What does that mean for gun owners?  Any legislation passed by the House must also be passed by the Senate.  With a solid Republican majority in the Senate that won’t happen.  Also, Republicans control the Executive branch. President Trump would likely veto any such legislation if it were to pass both houses. With a solid majority in the upper house comes the ability to keep appointing federal judges and possibly one or two more Supreme Court Justices. With Justice Ginsburg and Justice Breyer in their 80’s the likely hood of having to replace at least one of them is high. The result of this would be to preserve the Second Amendment for at least another generation.  

Nationally, the 2018 mid-term elections did not do much for the ant-gun crowd.

The problem lies right here in the State of Connecticut . The 2018 midterm elections were a disaster for gun owners and second amendment supporters in the “Constitution State”. The Democrats already held a solid majority in the Connecticut House, which increased on Tuesday to a 92-59 majority. The Democrats also increased their hold on the Connecticut Senate.  In what was a 18-18 advantage for the Democrats (an actual 19-18 advantage with the tie breaking vote going to the Democrat Lieutenant Governor Nancy Wyman) to a potential 24-12 majority.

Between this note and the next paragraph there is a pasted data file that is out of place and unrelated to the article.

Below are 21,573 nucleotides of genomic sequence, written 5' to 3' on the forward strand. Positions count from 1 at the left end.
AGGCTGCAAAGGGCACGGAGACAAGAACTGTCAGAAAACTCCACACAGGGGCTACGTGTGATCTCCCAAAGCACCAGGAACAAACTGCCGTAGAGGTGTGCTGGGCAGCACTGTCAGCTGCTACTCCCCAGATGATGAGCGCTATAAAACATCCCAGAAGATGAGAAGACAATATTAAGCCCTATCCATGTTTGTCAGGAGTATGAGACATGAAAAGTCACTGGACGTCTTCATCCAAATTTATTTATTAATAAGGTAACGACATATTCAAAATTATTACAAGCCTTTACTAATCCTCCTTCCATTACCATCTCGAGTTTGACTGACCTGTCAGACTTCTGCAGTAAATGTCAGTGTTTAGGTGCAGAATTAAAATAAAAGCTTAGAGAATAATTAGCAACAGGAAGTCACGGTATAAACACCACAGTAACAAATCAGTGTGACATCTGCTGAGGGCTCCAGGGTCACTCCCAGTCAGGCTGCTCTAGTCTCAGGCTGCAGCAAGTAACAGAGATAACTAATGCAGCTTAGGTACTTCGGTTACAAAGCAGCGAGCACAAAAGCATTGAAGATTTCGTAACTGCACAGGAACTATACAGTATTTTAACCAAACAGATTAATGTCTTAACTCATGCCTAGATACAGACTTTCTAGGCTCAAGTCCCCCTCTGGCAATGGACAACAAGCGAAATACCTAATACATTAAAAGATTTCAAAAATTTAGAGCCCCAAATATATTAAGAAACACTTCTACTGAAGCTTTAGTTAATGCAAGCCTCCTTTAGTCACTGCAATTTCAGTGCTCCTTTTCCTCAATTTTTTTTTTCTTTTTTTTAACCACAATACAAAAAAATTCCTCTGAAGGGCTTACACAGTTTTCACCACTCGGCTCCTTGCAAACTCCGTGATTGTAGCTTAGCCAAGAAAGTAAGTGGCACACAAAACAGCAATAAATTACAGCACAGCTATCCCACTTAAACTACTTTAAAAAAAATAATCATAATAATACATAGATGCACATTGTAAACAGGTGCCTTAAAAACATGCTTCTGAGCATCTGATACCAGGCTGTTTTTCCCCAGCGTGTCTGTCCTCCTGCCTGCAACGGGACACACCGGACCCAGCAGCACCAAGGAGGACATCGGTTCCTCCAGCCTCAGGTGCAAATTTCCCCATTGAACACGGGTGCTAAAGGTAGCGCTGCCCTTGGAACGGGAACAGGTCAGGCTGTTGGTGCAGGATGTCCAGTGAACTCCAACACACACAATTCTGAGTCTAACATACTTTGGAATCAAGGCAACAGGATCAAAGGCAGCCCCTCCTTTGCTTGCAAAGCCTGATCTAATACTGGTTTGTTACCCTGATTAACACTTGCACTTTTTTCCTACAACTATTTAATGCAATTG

This opens the door for all sorts of issues for Connecticut Second Amendment supporters.  We should be prepared to see new gun control legislation as soon as this winter when the new legislative session begins on January 9, 2019.  Things such as raising the price to obtain the permit, requiring liability insurance for gun owners, an “approved” gun list or an out right ban on some firearms types.  

Nationally, the second amendment is protected from further infringements by the left by Republican control of the Senate and with a Republican President.  At a state and local level the second amendment could be under fire from the left as a result the Connecticut statewide elections.  Frankly, the gun crowd got their ass kicked on Tuesday November 6th.

Bobby

Everyone Has Got an Opinion and No One Has Ever Been Wrong

If there is one thing you can count on in the “gun world” it’s strong opinions.  Everyone has got an opinion and no one has ever been wrong.  That’s a problem in my eyes because it can cause some serious safety issues.

As most of you know, I teach quite a few firearms related classes.  Ranging from the most basic of classes, the NRA Basic Pistol Class, to advanced classes like our Drawing From a Holster Class.  In each one I always emphasize the importance of self-awareness, common sense and consistent training with each student in order to become a safe and responsible gun owner.  I also express my disdain for the “know it all” gun owner/gun salesperson.